- ¼ teaspoon baking soda
- 1 teaspoon lemon juice
- ½ tablespoon salt
- ½ tablespoon cumin seeds
- ½ tablespoon mustard seeds
- ½ tablespoon sesame seeds
- ½ teaspoon hing
- 3 dried red chilies
- 3 tablespoon oil
- 2 tablespoon dried shredded coconut
- 2 tablespoon chopped cilantro
Step – 1 Prepare sweet chutney for the besan paste
- Add 1/4 cup of water to the tamarind and jaggery in the pan.
- Put this pan over medium heat and let it to come to a boil. sometimes stir.
- Turn off the flame and let it to cool.
Step – 2 Meanwhile, let’s prepare the Colocasia leaves
- The leaves should be washed and dried.
- Place each leaf upside down as you work, then use a knife to cut away the thick stem and veins without damaging the leaf. To remove the vein, slice the thick stem with a gentle motion. You can repeat this process several times until the vein is nearly flat like the leaf. (Watch the video below for a better explanation.)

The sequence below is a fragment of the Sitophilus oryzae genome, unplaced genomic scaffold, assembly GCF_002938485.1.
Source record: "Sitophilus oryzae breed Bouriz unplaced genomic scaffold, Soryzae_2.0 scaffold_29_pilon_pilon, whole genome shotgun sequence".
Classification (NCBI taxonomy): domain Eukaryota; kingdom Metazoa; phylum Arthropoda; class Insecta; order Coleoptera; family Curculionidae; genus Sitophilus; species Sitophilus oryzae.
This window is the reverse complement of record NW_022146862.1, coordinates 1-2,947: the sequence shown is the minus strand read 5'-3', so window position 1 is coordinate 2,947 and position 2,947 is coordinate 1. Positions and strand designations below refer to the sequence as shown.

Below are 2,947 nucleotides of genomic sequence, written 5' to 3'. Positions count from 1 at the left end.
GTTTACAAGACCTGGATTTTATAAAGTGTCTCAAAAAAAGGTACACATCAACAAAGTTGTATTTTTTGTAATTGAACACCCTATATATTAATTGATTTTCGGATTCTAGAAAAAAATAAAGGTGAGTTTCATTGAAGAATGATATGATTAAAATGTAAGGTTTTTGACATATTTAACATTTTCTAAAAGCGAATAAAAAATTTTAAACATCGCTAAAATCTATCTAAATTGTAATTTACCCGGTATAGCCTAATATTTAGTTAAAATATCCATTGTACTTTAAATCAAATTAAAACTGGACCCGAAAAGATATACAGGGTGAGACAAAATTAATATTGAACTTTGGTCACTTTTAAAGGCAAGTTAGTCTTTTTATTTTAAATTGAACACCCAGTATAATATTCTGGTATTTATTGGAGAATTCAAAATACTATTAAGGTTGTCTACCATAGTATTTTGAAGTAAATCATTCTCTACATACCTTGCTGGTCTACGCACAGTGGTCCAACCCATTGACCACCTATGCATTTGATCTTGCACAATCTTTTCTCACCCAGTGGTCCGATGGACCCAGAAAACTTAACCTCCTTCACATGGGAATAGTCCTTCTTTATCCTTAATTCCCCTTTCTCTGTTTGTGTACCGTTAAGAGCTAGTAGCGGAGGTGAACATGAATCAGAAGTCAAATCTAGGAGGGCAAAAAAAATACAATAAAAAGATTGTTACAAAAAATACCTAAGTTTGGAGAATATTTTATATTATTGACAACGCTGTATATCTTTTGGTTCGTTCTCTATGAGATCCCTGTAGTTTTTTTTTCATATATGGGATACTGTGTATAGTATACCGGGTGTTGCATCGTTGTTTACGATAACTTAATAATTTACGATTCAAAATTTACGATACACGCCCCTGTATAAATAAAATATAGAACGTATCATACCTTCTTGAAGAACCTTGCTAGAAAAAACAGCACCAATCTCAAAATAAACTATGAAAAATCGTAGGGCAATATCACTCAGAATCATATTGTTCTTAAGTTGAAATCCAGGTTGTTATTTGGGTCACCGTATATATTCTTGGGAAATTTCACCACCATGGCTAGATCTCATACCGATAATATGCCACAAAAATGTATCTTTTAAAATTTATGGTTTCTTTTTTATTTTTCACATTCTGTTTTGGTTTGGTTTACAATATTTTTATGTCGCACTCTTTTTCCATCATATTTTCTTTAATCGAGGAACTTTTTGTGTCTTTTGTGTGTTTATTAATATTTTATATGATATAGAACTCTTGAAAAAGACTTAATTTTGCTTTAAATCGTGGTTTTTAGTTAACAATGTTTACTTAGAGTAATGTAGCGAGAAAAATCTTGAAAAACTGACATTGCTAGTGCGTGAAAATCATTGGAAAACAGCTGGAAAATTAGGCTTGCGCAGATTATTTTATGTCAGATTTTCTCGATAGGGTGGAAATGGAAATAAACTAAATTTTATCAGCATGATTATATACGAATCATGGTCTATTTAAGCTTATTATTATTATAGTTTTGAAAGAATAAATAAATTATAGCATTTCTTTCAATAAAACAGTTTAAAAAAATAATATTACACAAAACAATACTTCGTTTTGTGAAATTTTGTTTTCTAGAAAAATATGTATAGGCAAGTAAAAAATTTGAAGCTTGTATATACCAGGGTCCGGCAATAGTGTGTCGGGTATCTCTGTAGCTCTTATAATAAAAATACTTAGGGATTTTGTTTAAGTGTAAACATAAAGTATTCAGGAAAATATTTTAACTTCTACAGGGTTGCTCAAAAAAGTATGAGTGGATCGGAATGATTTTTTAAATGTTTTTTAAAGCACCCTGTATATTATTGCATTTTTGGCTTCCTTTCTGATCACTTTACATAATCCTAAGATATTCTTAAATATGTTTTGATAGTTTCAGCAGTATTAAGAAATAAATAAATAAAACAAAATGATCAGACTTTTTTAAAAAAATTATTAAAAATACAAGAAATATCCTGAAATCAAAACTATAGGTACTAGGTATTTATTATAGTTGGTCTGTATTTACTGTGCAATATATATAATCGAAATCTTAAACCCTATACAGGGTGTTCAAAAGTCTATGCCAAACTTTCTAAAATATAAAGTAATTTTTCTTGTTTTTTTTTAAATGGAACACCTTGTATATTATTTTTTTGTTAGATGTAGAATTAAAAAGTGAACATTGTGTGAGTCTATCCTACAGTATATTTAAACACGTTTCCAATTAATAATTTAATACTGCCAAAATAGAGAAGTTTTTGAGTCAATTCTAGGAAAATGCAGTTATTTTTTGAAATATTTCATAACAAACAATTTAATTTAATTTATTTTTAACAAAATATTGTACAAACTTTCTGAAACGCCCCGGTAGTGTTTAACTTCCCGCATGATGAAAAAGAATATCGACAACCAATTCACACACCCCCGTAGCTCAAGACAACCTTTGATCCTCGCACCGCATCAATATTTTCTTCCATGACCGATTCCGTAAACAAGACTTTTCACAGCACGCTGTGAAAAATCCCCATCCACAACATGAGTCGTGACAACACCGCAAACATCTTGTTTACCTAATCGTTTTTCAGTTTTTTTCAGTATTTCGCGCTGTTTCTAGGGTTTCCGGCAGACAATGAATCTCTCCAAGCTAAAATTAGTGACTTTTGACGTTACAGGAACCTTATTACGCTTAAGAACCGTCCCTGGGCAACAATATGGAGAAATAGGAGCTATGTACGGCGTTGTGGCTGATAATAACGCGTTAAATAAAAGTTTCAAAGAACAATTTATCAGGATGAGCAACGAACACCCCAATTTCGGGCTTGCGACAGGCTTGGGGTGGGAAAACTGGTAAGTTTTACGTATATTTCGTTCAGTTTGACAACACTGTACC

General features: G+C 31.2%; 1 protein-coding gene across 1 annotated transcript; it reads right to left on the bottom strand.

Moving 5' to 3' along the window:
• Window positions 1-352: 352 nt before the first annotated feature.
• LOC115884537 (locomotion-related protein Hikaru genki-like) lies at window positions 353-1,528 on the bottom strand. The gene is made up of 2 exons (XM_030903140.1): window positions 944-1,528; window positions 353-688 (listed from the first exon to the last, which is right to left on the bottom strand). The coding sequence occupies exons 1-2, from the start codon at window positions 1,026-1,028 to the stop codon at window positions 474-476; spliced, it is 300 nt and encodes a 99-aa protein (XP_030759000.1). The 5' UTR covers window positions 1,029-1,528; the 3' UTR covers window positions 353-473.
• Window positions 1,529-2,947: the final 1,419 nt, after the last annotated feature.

- With the additional leaves, repeat the process and set them aside. Maintain this state for all the leaves.
Step – 3 Preparing the besan paste
- With your hands, squeeze the tamarind and jaggery pulp into the same basin or pan when the tamarind and jaggery chutney has cooled.
- The pulp should be strained and set aside. I obtained a total of 12 cup Plus 2 tablespoons of pulp. Set it apart.
- Use sweet chutney in its place if you want to skip this step.
- Put the besan in a sizable mixing basin after sieving it.
- Add salt, pepper, coriander-cumin powder, garam masala, turmeric powder, sesame seeds, fennel seeds, ginger paste, hing, oil, and tamarind pulp to the dish at this point. Mix everything thoroughly.
- Now, gradually add 12 cup of water to create a thick, lump-free mixture. The paste must be spreadable and neither too thin nor too runny.
- Add lemon juice and baking soda to the baking soda now. Give the paste a thorough stirring.
- This batter made from chickpea flour ought to taste sour, acidic, and sweet. So give it a taste and modify the jaggery, tamarind, and red chili powder amounts to suit your preferences.